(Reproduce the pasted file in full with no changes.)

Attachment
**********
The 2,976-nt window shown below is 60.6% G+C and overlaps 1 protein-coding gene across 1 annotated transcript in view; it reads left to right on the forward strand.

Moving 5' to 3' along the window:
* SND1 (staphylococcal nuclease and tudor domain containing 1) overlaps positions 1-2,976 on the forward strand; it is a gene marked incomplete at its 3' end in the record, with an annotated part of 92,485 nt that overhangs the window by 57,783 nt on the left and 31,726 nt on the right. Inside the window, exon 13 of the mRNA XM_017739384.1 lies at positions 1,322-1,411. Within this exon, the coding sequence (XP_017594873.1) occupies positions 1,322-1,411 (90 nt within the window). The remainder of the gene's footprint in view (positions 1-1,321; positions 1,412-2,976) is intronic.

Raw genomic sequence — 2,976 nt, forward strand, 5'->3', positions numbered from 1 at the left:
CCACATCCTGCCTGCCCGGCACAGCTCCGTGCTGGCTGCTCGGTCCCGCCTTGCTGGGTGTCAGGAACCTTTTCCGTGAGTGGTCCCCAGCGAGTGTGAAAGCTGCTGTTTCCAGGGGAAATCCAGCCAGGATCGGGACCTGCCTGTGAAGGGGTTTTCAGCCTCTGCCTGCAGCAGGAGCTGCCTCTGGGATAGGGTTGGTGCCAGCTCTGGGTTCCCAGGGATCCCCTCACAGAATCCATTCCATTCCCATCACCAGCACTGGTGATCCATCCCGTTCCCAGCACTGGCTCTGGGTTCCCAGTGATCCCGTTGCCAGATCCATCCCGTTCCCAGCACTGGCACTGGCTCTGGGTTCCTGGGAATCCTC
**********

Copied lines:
The 2,976-nt window shown below is 60.6% G+C and overlaps 1 protein-coding gene across 1 annotated transcript in view; it reads left to right on the forward strand.

Moving 5' to 3' along the window:
* SND1 (staphylococcal nuclease and tudor domain containing 1) overlaps positions 1-2,976 on the forward strand; it is a gene marked incomplete at its 3' end in the record, with an annotated part of 92,485 nt that overhangs the window by 57,783 nt on the left and 31,726 nt on the right. Inside the window, exon 13 of the mRNA XM_017739384.1 lies at positions 1,322-1,411. Within this exon, the coding sequence (XP_017594873.1) occupies positions 1,322-1,411 (90 nt within the window). The remainder of the gene's footprint in view (positions 1-1,321; positions 1,412-2,976) is intronic.

Raw genomic sequence — 2,976 nt, forward strand, 5'->3', positions numbered from 1 at the left:
CCACATCCTGCCTGCCCGGCACAGCTCCGTGCTGGCTGCTCGGTCCCGCCTTGCTGGGTGTCAGGAACCTTTTCCGTGAGTGGTCCCCAGCGAGTGTGAAAGCTGCTGTTTCCAGGGGAAATCCAGCCAGGATCGGGACCTGCCTGTGAAGGGGTTTTCAGCCTCTGCCTGCAGCAGGAGCTGCCTCTGGGATAGGGTTGGTGCCAGCTCTGGGTTCCCAGGGATCCCCTCACAGAATCCATTCCATTCCCATCACCAGCACTGGTGATCCATCCCGTTCCCAGCACTGGCTCTGGGTTCCCAGTGATCCCGTTGCCAGATCCATCCCGTTCCCAGCACTGGCACTGGCTCTGGGTTCCTGGGAATCCTC